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A Threefold Cord
by [?]

VI. For, ever and always, when round the tune
Grinds on the barrel of organ-Time,
The deed is done. And it comes anon:
True to the roll of the clock-faced moon,
True to the ring of the spheric chime,
True to the cosmic rhythm and rime,
Every point, as it first fell out,
Will come and go in the fearsome bout.
See! palsied with horror from garret to core,
The house cannot shut its gaping door;
Its burst eye stares as if trying to see,
And it leans as if settling heavily,
Settling heavy with sickness dull:
It also is hearing the soundless humming
Of the wheel that is turning–the thing that is coming!
On the naked rafters of its brain,
Gaunt and wintred, see the train
Of gossiping, scandal-mongering crows
That watch, all silent, with necks a-strain,
Wickedly knowing, with heads awry
And the sharpened gleam of a cunning eye–
Watch, through the cracks of the ruined skull,
How the evil business goes!–
Beyond the eyes of the cherubim,
Beyond the ears of the seraphim,
Outside, forsaken, in the dim
Phantom-haunted chaos grim
He stands, with the deed going on in him!

VII. O winds, winds, that lurk and peep
Under the edge of the moony fringe!
O winds, winds, up and sweep,
Up and blow and billow the air,
Billow the air with blow and swinge,
Rend me this ghastly house of groans!
Rend and scatter the skeleton’s bones
Over the deserts and mountains bare!
Blast and hurl and shiver aside
Nailed sticks and mortared stones!
Clear the phantom, with torrent and tide,
Out of the moon and out of my brain,
That the light may fall shadowless in again!

VIII. But, alas, then the ghost
O’er mountain and coast
Would go roaming, roaming! and never was swine
That, grubbing and talking with snork and whine
On Gadarene mountains, had taken him in
But would rush to the lake to unhouse the sin!
For any charnel
This ghost is too carnal;
There is no volcano, burnt out and cold,
Whose very ashes are gray and old,
But would cast him forth in reviving flame
To blister the sky with a smudge of shame!

IX. Is there no help? none anywhere
Under the earth or above the air?–
Come, sad woman, whose tender throat
Has a red-lipped mouth that can sing no note!
Child, whose midwife, the third grim Fate,
Shears in hand, thy coming did wait!
Father, with blood-bedabbled hair!
Mother, all withered with love’s despair!
Come, broken heart, whatever thou be,
Hasten to help this misery!
Thou wast only murdered, or left forlorn:
He is a horror, a hate, a scorn!
Come, if out of the holiest blue
That the sapphire throne shines through;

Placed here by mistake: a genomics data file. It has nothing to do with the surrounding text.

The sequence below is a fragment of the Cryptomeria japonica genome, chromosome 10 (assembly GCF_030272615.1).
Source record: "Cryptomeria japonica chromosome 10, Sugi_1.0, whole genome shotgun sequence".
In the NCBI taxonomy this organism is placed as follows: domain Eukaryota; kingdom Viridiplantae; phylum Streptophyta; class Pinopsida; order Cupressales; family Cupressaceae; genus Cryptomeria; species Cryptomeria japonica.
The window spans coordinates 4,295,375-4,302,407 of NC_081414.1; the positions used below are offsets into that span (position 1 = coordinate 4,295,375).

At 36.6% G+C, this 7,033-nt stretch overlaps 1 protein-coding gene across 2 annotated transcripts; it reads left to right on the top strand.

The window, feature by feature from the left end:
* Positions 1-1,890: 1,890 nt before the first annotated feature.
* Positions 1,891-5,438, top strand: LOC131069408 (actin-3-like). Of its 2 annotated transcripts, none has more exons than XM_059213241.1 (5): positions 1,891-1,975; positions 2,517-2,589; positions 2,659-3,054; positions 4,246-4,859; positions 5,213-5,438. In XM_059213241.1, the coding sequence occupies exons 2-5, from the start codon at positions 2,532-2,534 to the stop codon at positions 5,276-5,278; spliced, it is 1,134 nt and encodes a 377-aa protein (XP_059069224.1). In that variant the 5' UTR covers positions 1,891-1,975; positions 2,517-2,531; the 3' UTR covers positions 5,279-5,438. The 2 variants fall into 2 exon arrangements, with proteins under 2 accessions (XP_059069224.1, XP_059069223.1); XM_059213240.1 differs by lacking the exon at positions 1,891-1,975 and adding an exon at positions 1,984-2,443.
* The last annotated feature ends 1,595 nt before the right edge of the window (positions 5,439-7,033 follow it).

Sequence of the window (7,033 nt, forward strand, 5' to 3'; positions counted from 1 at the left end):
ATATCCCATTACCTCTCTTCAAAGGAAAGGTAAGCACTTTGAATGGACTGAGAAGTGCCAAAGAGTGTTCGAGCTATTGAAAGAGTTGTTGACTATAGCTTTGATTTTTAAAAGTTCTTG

For pity come, though thy fair feet stand
Next to the elder-band;
Fling thy harp on the hyaline,
Hurry thee down the spheres divine;
Come, and drive those ravens away;
Cover his eyes from the pitiless moon,
Shadow his brain from her stinging spray;
Droop around him, a tent of love,
An odour of grace, a fanning dove;
Walk through the house with the healing tune
Of gentle footsteps; banish the shape
Remorse calls up thyself to ape;
Comfort him, dear, with pardon sweet;
Cool his heart from its burning heat
With the water of life that laves the feet
Of the throne of God, and the holy street!

X. O God, he is but a living blot,
Yet he lives by thee–for if thou wast not,
They would vanish together, self-forgot,
He and his crime:–one breathing blown
From thy spirit on his would all atone,
Scatter the horror, and bring relief
In an amber dawn of holy grief!
God, give him sorrow; arise from within,
His primal being, deeper than sin!

XI. Why do I tremble, a creature at bay?
‘Tis but a dream–I drive it away.
Back comes my breath, and my heart again
Pumps the red blood to my fainting brain
Released from the nightmare’s nine-fold train:
God is in heaven–yes, everywhere,
And Love, the all-shining, will kill Despair!–
To the wall’s blank eyeless space
I turn the picture’s face.

XII. But why is the moon so bare, up there?
And why is she so white?
And why does the moon so stare, up there–
Strangely stare, out of the night?
Why stand up the poplars
That still way?
And why do those two of them
Start astray?
And out of the black why hangs the gray?
Why does it hang down so, I say,
Over that house, like a fringed pall
Where the dead goes by in a funeral?–
Soul of mine,
Thou the reason canst divine:
Into thee the moon doth stare
With pallid, terror-smitten air!
Thou, and the Horror lonely-stark,
Outcast of eternal dark,
Are in nature same and one,
And thy story is not done!
So let the picture face thee from the wall,
And let its white moon stare!